Part of the reason why such devices did not see a large amount of use lies in the growing decline of the pearl industry in the latter half of the sixteenth century. That one has here is a case of contradictory trends. On the one hand there is a growing capacity for production through the coercion of labour and use of technological implements. On the other hand, there is a decline in the two ‘resources’ upon which this industry was predicated, labour and the pearls themselves. It should be noted however that this declining curve was cyclical, as specific labour pools or pearl beds were exhausted, procurement and production simply moved on to new regions. In terms of labour, one sees a shift from the use of local Indigenous peoples, to the use of natives from as far afield as Brazil or the northern Caribbean, and finally to the use of black slaves brought in from Africa.9 Insofar as the pearl beds were concerned, the center of production shifted from the island of Cubagua (1504-late 1520s) to the Marguerita islands (1535-1600s) with an intermediary stage (1528-1535) in which production appears to have been shared by the two islands.10

      By the last quarter of the century, the resource which once comprised a healthy share of the Indies trade had been exhausted and the labour supply, by this time increasingly African, had been directed to the new poles of the colonial trading system, the mining economies of Peru and Mexico. Nevertheless, the role of pearls in the development of the trans-Atlantic system should not be underplayed. At one level it provided the seed of attraction for European investment. At another level, it was a prototype for the subsequent mining economies insofar as the role of labour coercion and technological change in the extraction of commodities was concerned.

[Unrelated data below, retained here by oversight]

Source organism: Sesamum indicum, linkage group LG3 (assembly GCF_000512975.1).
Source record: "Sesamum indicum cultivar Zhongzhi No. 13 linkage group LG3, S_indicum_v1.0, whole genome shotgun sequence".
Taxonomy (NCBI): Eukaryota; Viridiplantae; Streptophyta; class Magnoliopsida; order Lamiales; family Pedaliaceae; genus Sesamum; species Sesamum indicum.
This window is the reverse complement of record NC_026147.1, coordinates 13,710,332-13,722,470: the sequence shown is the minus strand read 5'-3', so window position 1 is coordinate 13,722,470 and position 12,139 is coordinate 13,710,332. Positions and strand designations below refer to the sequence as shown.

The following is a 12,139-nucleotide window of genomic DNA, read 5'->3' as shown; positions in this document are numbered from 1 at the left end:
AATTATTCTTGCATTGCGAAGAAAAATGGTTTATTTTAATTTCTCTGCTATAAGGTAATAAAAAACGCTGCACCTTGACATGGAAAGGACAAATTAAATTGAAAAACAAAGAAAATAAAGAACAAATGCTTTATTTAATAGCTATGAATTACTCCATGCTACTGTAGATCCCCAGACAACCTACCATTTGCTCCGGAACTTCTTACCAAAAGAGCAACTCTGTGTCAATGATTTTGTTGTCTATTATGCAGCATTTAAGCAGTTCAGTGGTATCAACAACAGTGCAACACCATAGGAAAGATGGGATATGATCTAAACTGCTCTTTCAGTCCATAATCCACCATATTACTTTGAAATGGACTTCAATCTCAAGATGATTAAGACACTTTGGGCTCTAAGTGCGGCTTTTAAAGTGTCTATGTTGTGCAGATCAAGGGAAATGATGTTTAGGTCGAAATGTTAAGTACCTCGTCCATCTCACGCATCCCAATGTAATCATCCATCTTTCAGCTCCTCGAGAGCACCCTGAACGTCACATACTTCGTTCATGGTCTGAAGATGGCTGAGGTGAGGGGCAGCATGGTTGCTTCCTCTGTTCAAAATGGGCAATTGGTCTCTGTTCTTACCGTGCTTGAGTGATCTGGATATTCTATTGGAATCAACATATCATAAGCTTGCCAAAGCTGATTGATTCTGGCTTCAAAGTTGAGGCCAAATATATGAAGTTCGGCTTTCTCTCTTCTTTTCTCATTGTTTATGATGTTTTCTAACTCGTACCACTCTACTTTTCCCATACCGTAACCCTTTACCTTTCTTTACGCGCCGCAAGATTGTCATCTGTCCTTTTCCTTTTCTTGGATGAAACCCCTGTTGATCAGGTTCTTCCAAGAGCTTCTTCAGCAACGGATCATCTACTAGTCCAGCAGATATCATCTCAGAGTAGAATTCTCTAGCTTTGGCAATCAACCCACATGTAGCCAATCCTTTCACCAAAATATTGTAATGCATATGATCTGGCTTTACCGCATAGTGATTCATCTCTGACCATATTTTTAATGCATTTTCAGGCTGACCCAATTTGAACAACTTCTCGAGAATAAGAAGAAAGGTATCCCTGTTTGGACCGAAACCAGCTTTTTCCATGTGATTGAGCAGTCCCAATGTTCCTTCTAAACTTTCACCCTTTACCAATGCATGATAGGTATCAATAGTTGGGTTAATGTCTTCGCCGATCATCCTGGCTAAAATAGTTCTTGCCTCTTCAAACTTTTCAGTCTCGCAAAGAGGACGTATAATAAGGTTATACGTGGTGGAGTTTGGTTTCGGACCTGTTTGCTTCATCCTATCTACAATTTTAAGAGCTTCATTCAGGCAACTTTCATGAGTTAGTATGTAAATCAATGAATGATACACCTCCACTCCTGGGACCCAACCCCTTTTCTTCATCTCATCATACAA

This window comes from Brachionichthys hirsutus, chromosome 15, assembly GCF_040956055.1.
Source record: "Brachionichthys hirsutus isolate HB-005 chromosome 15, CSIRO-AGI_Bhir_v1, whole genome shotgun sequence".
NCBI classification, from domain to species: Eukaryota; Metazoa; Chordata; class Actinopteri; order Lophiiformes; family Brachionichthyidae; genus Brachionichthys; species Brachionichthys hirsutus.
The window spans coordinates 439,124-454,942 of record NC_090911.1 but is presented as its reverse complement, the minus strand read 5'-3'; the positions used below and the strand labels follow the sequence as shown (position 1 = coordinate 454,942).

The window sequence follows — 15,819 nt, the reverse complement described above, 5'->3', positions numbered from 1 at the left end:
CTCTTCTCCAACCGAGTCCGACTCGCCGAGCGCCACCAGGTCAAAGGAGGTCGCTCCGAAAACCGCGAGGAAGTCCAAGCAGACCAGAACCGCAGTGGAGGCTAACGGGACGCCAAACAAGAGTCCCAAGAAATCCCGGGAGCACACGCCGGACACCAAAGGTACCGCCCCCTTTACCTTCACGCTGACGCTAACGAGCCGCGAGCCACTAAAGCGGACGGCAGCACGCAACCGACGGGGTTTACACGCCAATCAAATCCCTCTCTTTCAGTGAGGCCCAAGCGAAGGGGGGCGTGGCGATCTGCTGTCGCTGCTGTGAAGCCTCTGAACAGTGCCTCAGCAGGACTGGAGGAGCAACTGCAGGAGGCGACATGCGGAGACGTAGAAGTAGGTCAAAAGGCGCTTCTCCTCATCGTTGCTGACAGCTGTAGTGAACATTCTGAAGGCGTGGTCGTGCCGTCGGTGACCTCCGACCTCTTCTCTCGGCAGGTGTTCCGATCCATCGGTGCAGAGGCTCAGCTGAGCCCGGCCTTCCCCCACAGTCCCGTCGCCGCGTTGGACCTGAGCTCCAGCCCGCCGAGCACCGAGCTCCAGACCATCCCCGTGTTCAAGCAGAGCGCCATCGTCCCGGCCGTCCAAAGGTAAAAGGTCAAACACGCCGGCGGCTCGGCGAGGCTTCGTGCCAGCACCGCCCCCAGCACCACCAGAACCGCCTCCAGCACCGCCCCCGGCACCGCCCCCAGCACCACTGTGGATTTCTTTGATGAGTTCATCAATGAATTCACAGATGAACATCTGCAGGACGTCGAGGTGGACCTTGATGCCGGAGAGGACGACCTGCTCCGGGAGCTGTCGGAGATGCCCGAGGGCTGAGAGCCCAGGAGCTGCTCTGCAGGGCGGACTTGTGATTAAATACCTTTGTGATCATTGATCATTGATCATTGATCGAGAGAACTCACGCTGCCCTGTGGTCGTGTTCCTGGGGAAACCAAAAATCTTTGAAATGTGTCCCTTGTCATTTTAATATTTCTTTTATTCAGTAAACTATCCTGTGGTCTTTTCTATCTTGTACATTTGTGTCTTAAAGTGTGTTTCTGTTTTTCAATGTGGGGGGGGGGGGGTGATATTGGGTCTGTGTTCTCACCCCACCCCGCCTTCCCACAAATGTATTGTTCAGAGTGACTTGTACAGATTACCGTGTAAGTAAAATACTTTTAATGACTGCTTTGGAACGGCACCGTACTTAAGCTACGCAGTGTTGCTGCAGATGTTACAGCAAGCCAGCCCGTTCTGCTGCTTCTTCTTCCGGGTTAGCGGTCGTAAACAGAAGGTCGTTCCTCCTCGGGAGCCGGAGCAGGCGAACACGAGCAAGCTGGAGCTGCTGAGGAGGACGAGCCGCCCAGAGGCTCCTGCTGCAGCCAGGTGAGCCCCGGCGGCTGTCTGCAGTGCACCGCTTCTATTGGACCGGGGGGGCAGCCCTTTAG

Notes

      1. Artur Tedoro de Matos, “Some aspects of the Portuguese trade in the Malabar Coast: Cochin and the ‘Mercadorias meudas’” Indica 26/1-2 (1989): 93-102.
      2. K. S. Mathew, “Indian Merchants and the Portuguese Trade on the Malabar Coast during the 16th Century” in Teotine R. de Souza ed. Indo-Portuguese History: Old Issues, New Questions. New Delhi: Concept Publishing Co., 1985: 7-10.
      3. Manuel Luengo Munoz “Inventos para acretar la obtencion de perlas en America durnate el siglo XVI” Anuario de Estudios Americanos IX (1952): 51.
      4. Huguette et Pierre Chaunu Seville et l’Atlantique. Tome VIII: Les structures, Structures geographiques, 1504-1650. Paris: Institut des Hautes Etudes de l’Amerique Latine, 1959: 614.
      5. Eduardo Arcila-Farias Econonia colonial de Venezuela. Vol. 1, Caracas: Italgrafica, 1973: 64-65.
      6. See for example Americo Vespucio’s account, “Las riquezas que en esta neustra Europa y en otras partes usamos como oro, joyas, perlas y otras riquezas, no las aprecian en nada, y aunque las poseen en sus tierras no trabajan por obtenerlas ni las estiman” in Descubrimiento y Conquista de Venezuela. Bibliteca de la Academia Nacional de la Historia, Vol. 54 (1962): 45.
      7. Sanford A. Mosk, “Spanish Pearl-Fishing Operations on the Pearl Coast in the 16th Century.” Hispanic American Historical Review, Vol. 18, No. 3 (August , 1938): 396.
      8. Manuel Luengo Munoz “La Obtencion de perlas”: 66-67.
      9. Huguette and Pierre Chaunu, Seville et l’Atlantique: 618.
      10. Ibid.

Trade product essays have been contributed by graduate and advanced undergraduate students in the Bell Library’s Expansion of Europe seminar (Hist 5962), unless otherwise indicated. Essays without author attribution were contributed by staff. For information on the Expansion of Europe seminar, contact the curator at ragn0001@umn.edu.